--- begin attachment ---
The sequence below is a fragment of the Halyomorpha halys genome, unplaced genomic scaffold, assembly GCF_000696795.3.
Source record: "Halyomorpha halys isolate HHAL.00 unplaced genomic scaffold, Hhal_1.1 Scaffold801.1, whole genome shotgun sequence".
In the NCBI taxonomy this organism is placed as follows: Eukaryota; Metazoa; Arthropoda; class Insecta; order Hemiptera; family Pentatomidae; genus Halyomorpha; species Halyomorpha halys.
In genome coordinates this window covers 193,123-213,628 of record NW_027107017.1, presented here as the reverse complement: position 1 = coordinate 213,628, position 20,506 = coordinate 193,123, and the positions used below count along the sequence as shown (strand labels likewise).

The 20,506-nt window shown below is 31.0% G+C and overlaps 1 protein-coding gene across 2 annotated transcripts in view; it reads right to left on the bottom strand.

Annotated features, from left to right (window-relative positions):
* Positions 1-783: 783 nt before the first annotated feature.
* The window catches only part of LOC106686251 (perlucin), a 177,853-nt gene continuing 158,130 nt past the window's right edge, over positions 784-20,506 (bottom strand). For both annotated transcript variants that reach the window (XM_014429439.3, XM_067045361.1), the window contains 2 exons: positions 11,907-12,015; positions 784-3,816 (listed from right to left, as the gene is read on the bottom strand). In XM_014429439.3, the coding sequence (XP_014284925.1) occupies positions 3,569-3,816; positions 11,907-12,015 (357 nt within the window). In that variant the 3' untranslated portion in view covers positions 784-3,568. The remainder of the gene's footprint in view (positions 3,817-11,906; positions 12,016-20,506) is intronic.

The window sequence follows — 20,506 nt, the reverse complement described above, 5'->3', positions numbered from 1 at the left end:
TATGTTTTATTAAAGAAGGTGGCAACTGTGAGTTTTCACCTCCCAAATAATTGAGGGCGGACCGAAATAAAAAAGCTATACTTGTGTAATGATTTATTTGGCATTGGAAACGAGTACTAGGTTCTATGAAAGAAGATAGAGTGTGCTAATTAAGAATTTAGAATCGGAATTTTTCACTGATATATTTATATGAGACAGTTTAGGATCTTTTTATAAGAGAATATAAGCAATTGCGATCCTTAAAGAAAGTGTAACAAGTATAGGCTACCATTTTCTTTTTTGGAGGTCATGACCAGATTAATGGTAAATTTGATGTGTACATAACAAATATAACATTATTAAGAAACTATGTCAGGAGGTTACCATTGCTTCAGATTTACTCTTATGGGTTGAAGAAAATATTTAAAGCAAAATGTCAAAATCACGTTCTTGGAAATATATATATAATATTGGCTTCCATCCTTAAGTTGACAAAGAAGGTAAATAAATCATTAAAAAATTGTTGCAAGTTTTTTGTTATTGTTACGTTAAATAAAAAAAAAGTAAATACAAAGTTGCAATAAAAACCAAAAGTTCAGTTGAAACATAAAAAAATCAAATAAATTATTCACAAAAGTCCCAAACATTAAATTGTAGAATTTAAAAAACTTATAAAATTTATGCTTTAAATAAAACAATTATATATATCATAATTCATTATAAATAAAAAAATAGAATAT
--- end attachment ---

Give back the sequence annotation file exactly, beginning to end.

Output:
The sequence below is a fragment of the Halyomorpha halys genome, unplaced genomic scaffold, assembly GCF_000696795.3.
Source record: "Halyomorpha halys isolate HHAL.00 unplaced genomic scaffold, Hhal_1.1 Scaffold801.1, whole genome shotgun sequence".
In the NCBI taxonomy this organism is placed as follows: Eukaryota; Metazoa; Arthropoda; class Insecta; order Hemiptera; family Pentatomidae; genus Halyomorpha; species Halyomorpha halys.
In genome coordinates this window covers 193,123-213,628 of record NW_027107017.1, presented here as the reverse complement: position 1 = coordinate 213,628, position 20,506 = coordinate 193,123, and the positions used below count along the sequence as shown (strand labels likewise).

The 20,506-nt window shown below is 31.0% G+C and overlaps 1 protein-coding gene across 2 annotated transcripts in view; it reads right to left on the bottom strand.

Annotated features, from left to right (window-relative positions):
* Positions 1-783: 783 nt before the first annotated feature.
* The window catches only part of LOC106686251 (perlucin), a 177,853-nt gene continuing 158,130 nt past the window's right edge, over positions 784-20,506 (bottom strand). For both annotated transcript variants that reach the window (XM_014429439.3, XM_067045361.1), the window contains 2 exons: positions 11,907-12,015; positions 784-3,816 (listed from right to left, as the gene is read on the bottom strand). In XM_014429439.3, the coding sequence (XP_014284925.1) occupies positions 3,569-3,816; positions 11,907-12,015 (357 nt within the window). In that variant the 3' untranslated portion in view covers positions 784-3,568. The remainder of the gene's footprint in view (positions 3,817-11,906; positions 12,016-20,506) is intronic.

The window sequence follows — 20,506 nt, the reverse complement described above, 5'->3', positions numbered from 1 at the left end:
TATGTTTTATTAAAGAAGGTGGCAACTGTGAGTTTTCACCTCCCAAATAATTGAGGGCGGACCGAAATAAAAAAGCTATACTTGTGTAATGATTTATTTGGCATTGGAAACGAGTACTAGGTTCTATGAAAGAAGATAGAGTGTGCTAATTAAGAATTTAGAATCGGAATTTTTCACTGATATATTTATATGAGACAGTTTAGGATCTTTTTATAAGAGAATATAAGCAATTGCGATCCTTAAAGAAAGTGTAACAAGTATAGGCTACCATTTTCTTTTTTGGAGGTCATGACCAGATTAATGGTAAATTTGATGTGTACATAACAAATATAACATTATTAAGAAACTATGTCAGGAGGTTACCATTGCTTCAGATTTACTCTTATGGGTTGAAGAAAATATTTAAAGCAAAATGTCAAAATCACGTTCTTGGAAATATATATATAATATTGGCTTCCATCCTTAAGTTGACAAAGAAGGTAAATAAATCATTAAAAAATTGTTGCAAGTTTTTTGTTATTGTTACGTTAAATAAAAAAAAAGTAAATACAAAGTTGCAATAAAAACCAAAAGTTCAGTTGAAACATAAAAAAATCAAATAAATTATTCACAAAAGTCCCAAACATTAAATTGTAGAATTTAAAAAACTTATAAAATTTATGCTTTAAATAAAACAATTATATATATCATAATTCATTATAAATAAAAAAATAGAATAT